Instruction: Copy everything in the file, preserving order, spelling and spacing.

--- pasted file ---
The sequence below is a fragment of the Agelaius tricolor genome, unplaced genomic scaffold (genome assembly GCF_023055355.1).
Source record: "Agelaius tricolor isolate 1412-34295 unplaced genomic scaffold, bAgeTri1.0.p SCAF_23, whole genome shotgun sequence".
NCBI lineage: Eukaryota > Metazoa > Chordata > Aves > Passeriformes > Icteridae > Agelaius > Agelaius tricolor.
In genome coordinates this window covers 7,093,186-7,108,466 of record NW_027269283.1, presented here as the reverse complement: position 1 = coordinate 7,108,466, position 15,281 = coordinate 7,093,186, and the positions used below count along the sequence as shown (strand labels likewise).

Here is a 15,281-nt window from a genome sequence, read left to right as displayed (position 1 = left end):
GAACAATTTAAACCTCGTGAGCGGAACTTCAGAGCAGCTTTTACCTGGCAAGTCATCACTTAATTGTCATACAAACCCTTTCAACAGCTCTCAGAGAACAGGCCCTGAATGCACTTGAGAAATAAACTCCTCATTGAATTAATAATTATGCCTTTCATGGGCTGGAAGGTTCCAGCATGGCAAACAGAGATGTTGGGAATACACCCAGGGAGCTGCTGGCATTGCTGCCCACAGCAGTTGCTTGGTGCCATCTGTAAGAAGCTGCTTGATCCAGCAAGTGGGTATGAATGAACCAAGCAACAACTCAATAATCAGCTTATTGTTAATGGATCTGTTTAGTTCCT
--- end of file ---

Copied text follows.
The sequence below is a fragment of the Agelaius tricolor genome, unplaced genomic scaffold (genome assembly GCF_023055355.1).
Source record: "Agelaius tricolor isolate 1412-34295 unplaced genomic scaffold, bAgeTri1.0.p SCAF_23, whole genome shotgun sequence".
NCBI lineage: Eukaryota > Metazoa > Chordata > Aves > Passeriformes > Icteridae > Agelaius > Agelaius tricolor.
In genome coordinates this window covers 7,093,186-7,108,466 of record NW_027269283.1, presented here as the reverse complement: position 1 = coordinate 7,108,466, position 15,281 = coordinate 7,093,186, and the positions used below count along the sequence as shown (strand labels likewise).

Here is a 15,281-nt window from a genome sequence, read left to right as displayed (position 1 = left end):
GAACAATTTAAACCTCGTGAGCGGAACTTCAGAGCAGCTTTTACCTGGCAAGTCATCACTTAATTGTCATACAAACCCTTTCAACAGCTCTCAGAGAACAGGCCCTGAATGCACTTGAGAAATAAACTCCTCATTGAATTAATAATTATGCCTTTCATGGGCTGGAAGGTTCCAGCATGGCAAACAGAGATGTTGGGAATACACCCAGGGAGCTGCTGGCATTGCTGCCCACAGCAGTTGCTTGGTGCCATCTGTAAGAAGCTGCTTGATCCAGCAAGTGGGTATGAATGAACCAAGCAACAACTCAATAATCAGCTTATTGTTAATGGATCTGTTTAGTTCCT